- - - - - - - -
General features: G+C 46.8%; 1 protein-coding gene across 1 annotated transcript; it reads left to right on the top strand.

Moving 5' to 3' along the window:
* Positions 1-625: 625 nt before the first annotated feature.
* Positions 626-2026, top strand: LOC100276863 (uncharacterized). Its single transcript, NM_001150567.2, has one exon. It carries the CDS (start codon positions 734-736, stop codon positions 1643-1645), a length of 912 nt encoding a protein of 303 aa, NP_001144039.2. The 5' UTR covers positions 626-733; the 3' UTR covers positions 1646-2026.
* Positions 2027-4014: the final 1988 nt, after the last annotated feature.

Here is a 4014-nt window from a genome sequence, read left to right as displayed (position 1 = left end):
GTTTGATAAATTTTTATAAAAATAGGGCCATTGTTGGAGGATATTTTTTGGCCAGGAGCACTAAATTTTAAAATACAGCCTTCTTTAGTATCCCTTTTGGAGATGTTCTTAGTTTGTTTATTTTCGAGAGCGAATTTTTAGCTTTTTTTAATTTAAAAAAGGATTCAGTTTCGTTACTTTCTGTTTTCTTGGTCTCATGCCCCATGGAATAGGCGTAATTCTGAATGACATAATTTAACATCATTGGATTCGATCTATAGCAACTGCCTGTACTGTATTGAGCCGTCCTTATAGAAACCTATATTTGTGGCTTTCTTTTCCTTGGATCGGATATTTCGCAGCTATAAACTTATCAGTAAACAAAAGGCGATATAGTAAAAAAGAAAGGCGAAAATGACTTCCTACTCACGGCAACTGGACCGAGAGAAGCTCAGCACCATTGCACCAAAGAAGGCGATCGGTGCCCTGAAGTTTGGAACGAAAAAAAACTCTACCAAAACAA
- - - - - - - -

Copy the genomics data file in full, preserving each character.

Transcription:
General features: G+C 46.8%; 1 protein-coding gene across 1 annotated transcript; it reads left to right on the top strand.

Moving 5' to 3' along the window:
* Positions 1-625: 625 nt before the first annotated feature.
* Positions 626-2026, top strand: LOC100276863 (uncharacterized). Its single transcript, NM_001150567.2, has one exon. It carries the CDS (start codon positions 734-736, stop codon positions 1643-1645), a length of 912 nt encoding a protein of 303 aa, NP_001144039.2. The 5' UTR covers positions 626-733; the 3' UTR covers positions 1646-2026.
* Positions 2027-4014: the final 1988 nt, after the last annotated feature.

Here is a 4014-nt window from a genome sequence, read left to right as displayed (position 1 = left end):
GTTTGATAAATTTTTATAAAAATAGGGCCATTGTTGGAGGATATTTTTTGGCCAGGAGCACTAAATTTTAAAATACAGCCTTCTTTAGTATCCCTTTTGGAGATGTTCTTAGTTTGTTTATTTTCGAGAGCGAATTTTTAGCTTTTTTTAATTTAAAAAAGGATTCAGTTTCGTTACTTTCTGTTTTCTTGGTCTCATGCCCCATGGAATAGGCGTAATTCTGAATGACATAATTTAACATCATTGGATTCGATCTATAGCAACTGCCTGTACTGTATTGAGCCGTCCTTATAGAAACCTATATTTGTGGCTTTCTTTTCCTTGGATCGGATATTTCGCAGCTATAAACTTATCAGTAAACAAAAGGCGATATAGTAAAAAAGAAAGGCGAAAATGACTTCCTACTCACGGCAACTGGACCGAGAGAAGCTCAGCACCATTGCACCAAAGAAGGCGATCGGTGCCCTGAAGTTTGGAACGAAAAAAAACTCTACCAAAACAA